Sergeant Hulme was born at Dunedin, New Zealand, on 24 January 1911, and was 30 years old when the action for which he was awarded The Victoria Cross took place.
He stalked and killed 33 German snipers. Sergeant Hulme once disguised himself as a German paratrooper and killed a number of the enemy on the outskirts of Galatos.
The citation from the London Gazette dated 10 October 1941 reads:
"Serjeant Hulme exhibited most outstanding and inspiring qualities of leadership, initiative, skill, endurance, and most conspicuous gallantry and devotion to duty from the commencement of the heavy fighting in Crete on 20th May, 1941, until he was wounded in action 28th May, 1941. On ground overlooking Malene Aerodrome on 20th and 21st May he personally led parties of his men from the area held by the forward position and destroyed enemy organised parties who had established themselves out in front of our position, from which they brought heavy rifle, machine-gun and mortar fire to bear on our defensive posts. Numerous snipers in the area were dealt with by Serjeant Hulme personally; 130 dead were counted here. On 22nd, 23rd and 24th May, Serjeant Hulme was continuously going out alone or with one or two men and destroying enemy snipers. On 25th May, when Serjeant Hulme had rejoined his Battalion, this unit counter-attacked Galatos Village. The attack was partially held up by a large party of the enemy holding the school, from which they were inflicting heavy casualties on our troops. Serjeant Hulme went forward alone, threw grenades into the school and so disorganised the defence, that the counter-attack was able to proceed successfully.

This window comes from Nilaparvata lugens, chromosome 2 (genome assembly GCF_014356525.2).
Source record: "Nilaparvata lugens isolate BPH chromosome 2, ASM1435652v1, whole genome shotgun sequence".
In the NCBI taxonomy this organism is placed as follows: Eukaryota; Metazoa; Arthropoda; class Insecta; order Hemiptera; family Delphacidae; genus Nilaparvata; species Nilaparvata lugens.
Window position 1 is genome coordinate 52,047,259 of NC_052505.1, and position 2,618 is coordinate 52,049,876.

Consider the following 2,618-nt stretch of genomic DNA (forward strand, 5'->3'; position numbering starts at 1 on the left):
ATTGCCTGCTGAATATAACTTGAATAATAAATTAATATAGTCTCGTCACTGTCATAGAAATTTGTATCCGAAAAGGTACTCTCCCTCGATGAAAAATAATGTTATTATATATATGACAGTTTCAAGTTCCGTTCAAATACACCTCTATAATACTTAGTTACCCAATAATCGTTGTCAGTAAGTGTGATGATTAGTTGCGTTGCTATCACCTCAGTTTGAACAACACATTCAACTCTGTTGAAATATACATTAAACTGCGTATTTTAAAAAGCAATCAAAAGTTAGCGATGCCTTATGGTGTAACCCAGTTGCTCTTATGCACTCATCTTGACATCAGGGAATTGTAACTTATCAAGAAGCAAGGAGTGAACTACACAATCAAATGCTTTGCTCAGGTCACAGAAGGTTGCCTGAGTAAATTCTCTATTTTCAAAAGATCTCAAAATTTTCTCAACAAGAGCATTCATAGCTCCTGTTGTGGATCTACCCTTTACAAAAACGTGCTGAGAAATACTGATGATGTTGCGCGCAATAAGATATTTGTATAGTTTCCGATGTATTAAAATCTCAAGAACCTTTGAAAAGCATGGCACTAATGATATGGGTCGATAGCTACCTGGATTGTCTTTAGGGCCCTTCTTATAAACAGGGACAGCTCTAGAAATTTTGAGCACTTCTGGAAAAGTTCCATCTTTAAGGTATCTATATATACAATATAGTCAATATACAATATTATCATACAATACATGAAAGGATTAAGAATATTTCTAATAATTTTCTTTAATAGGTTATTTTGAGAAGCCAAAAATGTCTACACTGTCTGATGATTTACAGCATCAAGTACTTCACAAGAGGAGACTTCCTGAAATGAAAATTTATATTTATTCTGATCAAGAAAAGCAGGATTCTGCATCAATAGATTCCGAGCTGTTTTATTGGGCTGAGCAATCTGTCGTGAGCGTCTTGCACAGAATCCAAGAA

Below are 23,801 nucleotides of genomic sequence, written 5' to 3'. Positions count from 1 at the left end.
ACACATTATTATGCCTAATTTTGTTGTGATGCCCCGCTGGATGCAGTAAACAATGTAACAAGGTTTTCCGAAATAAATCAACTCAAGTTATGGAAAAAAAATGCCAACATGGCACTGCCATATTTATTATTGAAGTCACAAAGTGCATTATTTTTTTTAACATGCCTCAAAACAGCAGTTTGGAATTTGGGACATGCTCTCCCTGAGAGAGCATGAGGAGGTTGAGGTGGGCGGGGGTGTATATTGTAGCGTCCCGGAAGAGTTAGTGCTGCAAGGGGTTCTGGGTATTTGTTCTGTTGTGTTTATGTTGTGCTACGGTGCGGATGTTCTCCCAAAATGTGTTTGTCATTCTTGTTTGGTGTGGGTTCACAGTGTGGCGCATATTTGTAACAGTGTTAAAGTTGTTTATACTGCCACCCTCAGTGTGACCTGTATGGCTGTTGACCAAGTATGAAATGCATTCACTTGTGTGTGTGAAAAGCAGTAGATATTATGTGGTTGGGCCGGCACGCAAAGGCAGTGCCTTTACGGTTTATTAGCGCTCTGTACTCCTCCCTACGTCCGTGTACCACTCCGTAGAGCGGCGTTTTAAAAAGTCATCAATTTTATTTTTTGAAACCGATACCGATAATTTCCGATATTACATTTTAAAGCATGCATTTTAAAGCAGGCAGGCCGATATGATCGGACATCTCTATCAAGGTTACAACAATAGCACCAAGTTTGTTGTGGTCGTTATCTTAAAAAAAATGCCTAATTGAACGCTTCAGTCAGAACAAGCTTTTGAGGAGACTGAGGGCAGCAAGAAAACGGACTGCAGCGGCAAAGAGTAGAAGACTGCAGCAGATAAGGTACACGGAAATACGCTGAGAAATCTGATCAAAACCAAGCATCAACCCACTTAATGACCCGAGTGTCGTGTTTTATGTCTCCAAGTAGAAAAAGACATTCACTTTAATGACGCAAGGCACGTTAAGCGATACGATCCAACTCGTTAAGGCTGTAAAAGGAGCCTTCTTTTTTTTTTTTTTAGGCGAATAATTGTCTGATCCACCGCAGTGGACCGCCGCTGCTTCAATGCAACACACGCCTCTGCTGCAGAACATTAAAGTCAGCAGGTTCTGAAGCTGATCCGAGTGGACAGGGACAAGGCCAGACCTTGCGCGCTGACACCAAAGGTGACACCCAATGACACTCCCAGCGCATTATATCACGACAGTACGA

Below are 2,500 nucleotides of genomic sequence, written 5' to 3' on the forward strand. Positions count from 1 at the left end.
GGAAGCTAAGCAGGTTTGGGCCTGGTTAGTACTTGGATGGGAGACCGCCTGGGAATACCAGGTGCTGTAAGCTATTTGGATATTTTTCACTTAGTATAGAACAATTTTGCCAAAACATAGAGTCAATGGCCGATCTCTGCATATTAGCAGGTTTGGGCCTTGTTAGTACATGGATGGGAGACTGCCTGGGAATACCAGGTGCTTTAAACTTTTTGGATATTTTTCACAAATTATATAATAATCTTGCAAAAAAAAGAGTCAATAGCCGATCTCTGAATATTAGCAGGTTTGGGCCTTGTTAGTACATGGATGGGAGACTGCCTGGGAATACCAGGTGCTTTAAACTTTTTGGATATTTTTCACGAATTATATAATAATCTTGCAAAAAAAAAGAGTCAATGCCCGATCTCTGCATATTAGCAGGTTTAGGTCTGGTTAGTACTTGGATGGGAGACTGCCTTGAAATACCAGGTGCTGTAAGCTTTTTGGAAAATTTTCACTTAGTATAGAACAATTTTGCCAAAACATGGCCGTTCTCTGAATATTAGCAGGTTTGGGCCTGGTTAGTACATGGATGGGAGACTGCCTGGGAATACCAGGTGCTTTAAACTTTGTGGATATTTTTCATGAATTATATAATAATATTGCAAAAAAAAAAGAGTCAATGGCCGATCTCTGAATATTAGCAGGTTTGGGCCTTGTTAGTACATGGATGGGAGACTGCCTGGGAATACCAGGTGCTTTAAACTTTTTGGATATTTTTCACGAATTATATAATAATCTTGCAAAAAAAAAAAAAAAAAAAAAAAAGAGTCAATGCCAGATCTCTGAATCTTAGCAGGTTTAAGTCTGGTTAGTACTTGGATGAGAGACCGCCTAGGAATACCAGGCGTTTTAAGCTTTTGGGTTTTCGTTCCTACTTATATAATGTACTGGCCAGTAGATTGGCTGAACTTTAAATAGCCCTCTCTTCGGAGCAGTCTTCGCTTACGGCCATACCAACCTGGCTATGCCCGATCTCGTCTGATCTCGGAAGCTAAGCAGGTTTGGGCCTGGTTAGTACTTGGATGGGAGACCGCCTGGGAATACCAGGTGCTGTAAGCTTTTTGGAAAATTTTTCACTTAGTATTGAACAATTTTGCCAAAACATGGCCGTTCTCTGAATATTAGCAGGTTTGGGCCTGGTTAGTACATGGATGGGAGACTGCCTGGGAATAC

On Tuesday, 27th May, when our troops were holding a defensive line in Suda Bay during the final retirement, five enemy snipers had worked into position on the hillside overlooking the flank of the Battalion line. Serjeant Hulme volunteered to deal with the situation, and stalked and killed the snipers in turn. He continued similar work successfully through the day.
On 28th May at Stylos, when an enemy heavy mortar was severely bombing a very important ridge held by the Battalion rearguard troops, inflicting severe casualties, Serjeant Hulme, on his own initiative, penetrated the enemy lines, killed the mortar crew of four, put the mortar out of action, and thus very materially assisted the withdrawal of the main body through Stylos. From the enemy mortar position he then worked to the left flank and killed three snipers who were causing concern to the rearguard. This made his score of enemy snipers 33 stalked and shot. Shortly afterwards Serjeant Hulme was severely wounded in the shoulder while stalking another sniper. When ordered to the rear, in spite of his wound, he directed traffic under fire and organised stragglers of various units into section groups."
Sergeant Hulme died at Te Puke on 2 September, 1982, and is buried at the Dudley Cemetery, Te Puke, New Zealand.
His Victoria Cross is held at the Queen Elizabeth II Army Memorial Museum, Waiouru, New Zealand.
The medals awarded to Sergeant Hulme are:
Clive Hulme's Medals